West Magic Transfer Station Opens Following a lengthy permitting process in Camas County, Southern Idaho Solid Waste began site work in mid-September. During construction, educational sessions were held to alert area residents to coming changes in disposal practices. The site opened to the public in mid-December, with Don Farnes hired as manager. Plans are underway to provide recycling and a spring clean up event. Blaine County Commissioner Mary Ann Mix was instrumental in the completion of this project.

Solid Waste Agreements Extended Solid waste service contracts with Power County and Timberline Trash (the solid waste contractor for Camas County) were restructured in 2004. Southern Idaho Solid Waste was able to offer significant reductions in disposal fees due to savings achieved through debt reduction and “economies of scale.” Elko County awarded SISW a bid for solid waste transport and disposal in December, pending contract stipulations. SISW also began solid waste service discussions with the rural Grouse Creek area in northwestern Utah.

Household Hazardous Waste Program Growth Twice as many people participated in the HHW program in 2004 as compared to 2003. Motor oil collection increased 45% this year to a total of 6,184 gallons. 2,398 lead acid auto batteries and 2,494 gallons of flammable liquids were also collected, which amounted to a 45% increase for each of these materials. Paints and toxic household chemicals saw a 127% increase (2,345 gallons total) over the previous year. Freon removal from refrigeration units (1,487) and antifreeze collection (83 gal.) remained about the same as last year.

Ground Wood Mulch For the second year, SISW produced over 35,000 cubic yards of wood mulch from wood wastes collected at 9 sites. In addition to supplying mulch to our “repeat customers” of feedlots, dairies, and commercial composters and landscapers, markets were developed with Bald Mountain Excavation for a startup composting operation, and with MWP, a Rexburg company that markets a variety of organics. Discussions have also been initiated with a treasure valley company to use the mulch as a fuel source in an electrical co-generation plant.

What’s Ahead in 2005 Page 6

Smiley Creek Transfer Station In late summer, two potential sites for a new solid waste transfer station were evaluated by the US Forest Service, Sawtooth National Recreation Area, and Southern Idaho Solid Waste. After review, a primary site was selected for a new transfer station that will better serve the needs of Smiley Creek community residents. Blaine County has set aside funds to develop this site. Design and permitting work is scheduled for early 2005, with construction activities expected to begin mid-summer. If all goes according to plan, the new transfer station will be operational by Fall, 2005.

Promoting a Safe Working Environment Working in solid waste environments poses an elevated risk to our employees, due to the nature of the materials handled and the heavy equipment used to process the solid waste. While the current SISW risk rating assigned by the Idaho Insurance Fund is slightly better than state and federal ratings for most solid waste operations, it is lower than the ratings this organization has received in prior years. Therefore, the current worker safety programs will be evaluated for effectiveness. The frequency of safety inspections of SISW facilities and equipment will be increased. Safety policies will need to be developed to create positive incentives to promote safe work habits.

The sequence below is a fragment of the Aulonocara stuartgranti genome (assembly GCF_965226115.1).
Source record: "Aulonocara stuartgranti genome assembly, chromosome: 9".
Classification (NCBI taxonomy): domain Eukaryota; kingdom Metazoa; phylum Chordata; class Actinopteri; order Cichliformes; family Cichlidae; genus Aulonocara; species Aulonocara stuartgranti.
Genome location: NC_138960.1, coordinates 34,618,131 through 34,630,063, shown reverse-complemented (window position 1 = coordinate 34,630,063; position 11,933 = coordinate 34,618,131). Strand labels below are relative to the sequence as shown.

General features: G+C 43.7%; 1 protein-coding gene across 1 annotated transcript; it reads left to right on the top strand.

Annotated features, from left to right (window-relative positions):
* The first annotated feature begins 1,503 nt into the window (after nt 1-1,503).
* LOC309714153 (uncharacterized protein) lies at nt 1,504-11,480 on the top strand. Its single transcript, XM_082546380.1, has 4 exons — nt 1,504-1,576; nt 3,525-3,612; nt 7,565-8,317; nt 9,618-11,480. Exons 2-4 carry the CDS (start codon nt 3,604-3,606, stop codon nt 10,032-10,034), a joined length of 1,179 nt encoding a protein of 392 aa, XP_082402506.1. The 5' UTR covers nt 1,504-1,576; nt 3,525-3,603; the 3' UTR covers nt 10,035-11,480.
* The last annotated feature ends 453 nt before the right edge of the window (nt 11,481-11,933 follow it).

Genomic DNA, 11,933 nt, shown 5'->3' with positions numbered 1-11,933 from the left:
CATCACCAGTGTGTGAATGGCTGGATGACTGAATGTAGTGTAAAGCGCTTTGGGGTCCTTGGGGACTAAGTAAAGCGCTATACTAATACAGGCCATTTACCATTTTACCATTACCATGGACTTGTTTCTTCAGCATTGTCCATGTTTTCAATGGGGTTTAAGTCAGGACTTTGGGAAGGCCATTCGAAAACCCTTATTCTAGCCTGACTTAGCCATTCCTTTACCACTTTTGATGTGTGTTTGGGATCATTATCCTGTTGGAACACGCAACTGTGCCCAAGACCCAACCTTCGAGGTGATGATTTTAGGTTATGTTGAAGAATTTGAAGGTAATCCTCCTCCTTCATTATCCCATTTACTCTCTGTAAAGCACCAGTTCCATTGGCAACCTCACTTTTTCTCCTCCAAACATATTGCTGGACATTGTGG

Public Information and Education Programs Page 7

Public Education Coordinator: Robin Baumgartner website: 2004 was a year of new partnerships for SISW’s public information and education programs. During the first part of the year, SISW was contacted by the Idaho Department of Environmental Quality’s Twin Falls regional office. The DEQ was in the process of helping local communities draft and implement water quality plans and asked SISW to attend several meetings with these communities to talk about household hazardous wastes and how proper disposal methods can help to protect groundwater resources. Another new partnership was formed in April, when SISW partnered with Dex Media to place collection boxes for phone book recycling at each of SISW’s transfer stations. The program was a success for its first year, with more than four full pickup loads of phone books collected for recycling. New papermaking equipment was purchased in 2004. Papermaking activities, accompanied by presentations about recycling, were well received by boy scout troops and a local preschool. In addition to the papermaking classes, classroom presentations were given on topics ranging from smart shopping (waste reduction through choosing less packaging and less toxic alternatives) to basic recycling issues, and numerous groups toured the Milner Butte Landfill to learn more about where their trash goes once the garbage truck picks it up. The opening of the new West Magic Transfer Station was also a highlight of 2004. Meetings were held with local residents, and flyers were developed to inform people of the changes that were coming. Additional educational outreach will be needed in 2005, when the rural recycling program is extended into the West Magic community. Along with these new activities, we continued our focus on public outreach during 2004. Informational booths were set up at two local home and garden shows and three county fairs to distribute information on SISW’s programs and services. A number of presentations were also given to civic groups throughout SISW’s seven ownercounties. Public response to these outreach activities has been positive, and awareness of SISW’s mission and role in solid waste management appears to be increasing. Website development and re-design continued throughout 2004. One highlight of this activity is the new and improved Southern Idaho Waste Exchange. This service allows businesses and residents to post their unwanted but still usable items online. The redesign of this section of the website has made it much more user-friendly, and we hope will encourage more people to use the exchange. As we head into 2005, we look forward to continuing these existing programs and services, and to seeking new opportunities for public outreach.